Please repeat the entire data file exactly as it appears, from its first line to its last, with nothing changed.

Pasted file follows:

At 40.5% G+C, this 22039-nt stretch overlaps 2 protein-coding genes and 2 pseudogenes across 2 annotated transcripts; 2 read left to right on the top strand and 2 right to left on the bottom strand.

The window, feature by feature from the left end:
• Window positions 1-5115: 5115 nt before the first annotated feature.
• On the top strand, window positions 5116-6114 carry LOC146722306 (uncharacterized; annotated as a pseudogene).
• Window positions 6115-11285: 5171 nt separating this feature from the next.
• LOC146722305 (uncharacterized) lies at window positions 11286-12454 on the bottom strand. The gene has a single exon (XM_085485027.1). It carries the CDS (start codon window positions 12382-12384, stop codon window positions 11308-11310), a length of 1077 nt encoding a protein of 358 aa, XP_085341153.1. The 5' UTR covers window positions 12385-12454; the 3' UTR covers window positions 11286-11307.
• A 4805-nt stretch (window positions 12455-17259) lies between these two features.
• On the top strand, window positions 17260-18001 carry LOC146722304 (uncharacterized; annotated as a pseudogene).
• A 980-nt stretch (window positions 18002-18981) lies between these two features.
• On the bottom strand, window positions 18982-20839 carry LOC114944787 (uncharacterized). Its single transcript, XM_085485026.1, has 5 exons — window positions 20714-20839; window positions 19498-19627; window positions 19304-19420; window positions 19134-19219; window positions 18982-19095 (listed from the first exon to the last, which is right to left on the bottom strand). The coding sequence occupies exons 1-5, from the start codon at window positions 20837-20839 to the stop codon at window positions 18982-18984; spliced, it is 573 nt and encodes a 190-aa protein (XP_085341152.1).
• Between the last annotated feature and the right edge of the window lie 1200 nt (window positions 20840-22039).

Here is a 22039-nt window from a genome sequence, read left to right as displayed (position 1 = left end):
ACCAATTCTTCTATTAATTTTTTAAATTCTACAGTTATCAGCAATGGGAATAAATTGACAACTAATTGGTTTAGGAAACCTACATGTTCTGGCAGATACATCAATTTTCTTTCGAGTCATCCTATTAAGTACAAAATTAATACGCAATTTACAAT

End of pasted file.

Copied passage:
At 40.5% G+C, this 22039-nt stretch overlaps 2 protein-coding genes and 2 pseudogenes across 2 annotated transcripts; 2 read left to right on the top strand and 2 right to left on the bottom strand.

The window, feature by feature from the left end:
• Window positions 1-5115: 5115 nt before the first annotated feature.
• On the top strand, window positions 5116-6114 carry LOC146722306 (uncharacterized; annotated as a pseudogene).
• Window positions 6115-11285: 5171 nt separating this feature from the next.
• LOC146722305 (uncharacterized) lies at window positions 11286-12454 on the bottom strand. The gene has a single exon (XM_085485027.1). It carries the CDS (start codon window positions 12382-12384, stop codon window positions 11308-11310), a length of 1077 nt encoding a protein of 358 aa, XP_085341153.1. The 5' UTR covers window positions 12385-12454; the 3' UTR covers window positions 11286-11307.
• A 4805-nt stretch (window positions 12455-17259) lies between these two features.
• On the top strand, window positions 17260-18001 carry LOC146722304 (uncharacterized; annotated as a pseudogene).
• A 980-nt stretch (window positions 18002-18981) lies between these two features.
• On the bottom strand, window positions 18982-20839 carry LOC114944787 (uncharacterized). Its single transcript, XM_085485026.1, has 5 exons — window positions 20714-20839; window positions 19498-19627; window positions 19304-19420; window positions 19134-19219; window positions 18982-19095 (listed from the first exon to the last, which is right to left on the bottom strand). The coding sequence occupies exons 1-5, from the start codon at window positions 20837-20839 to the stop codon at window positions 18982-18984; spliced, it is 573 nt and encodes a 190-aa protein (XP_085341152.1).
• Between the last annotated feature and the right edge of the window lie 1200 nt (window positions 20840-22039).

Here is a 22039-nt window from a genome sequence, read left to right as displayed (position 1 = left end):
ACCAATTCTTCTATTAATTTTTTAAATTCTACAGTTATCAGCAATGGGAATAAATTGACAACTAATTGGTTTAGGAAACCTACATGTTCTGGCAGATACATCAATTTTCTTTCGAGTCATCCTATTAAGTACAAAATTAATACGCAATTTACAAT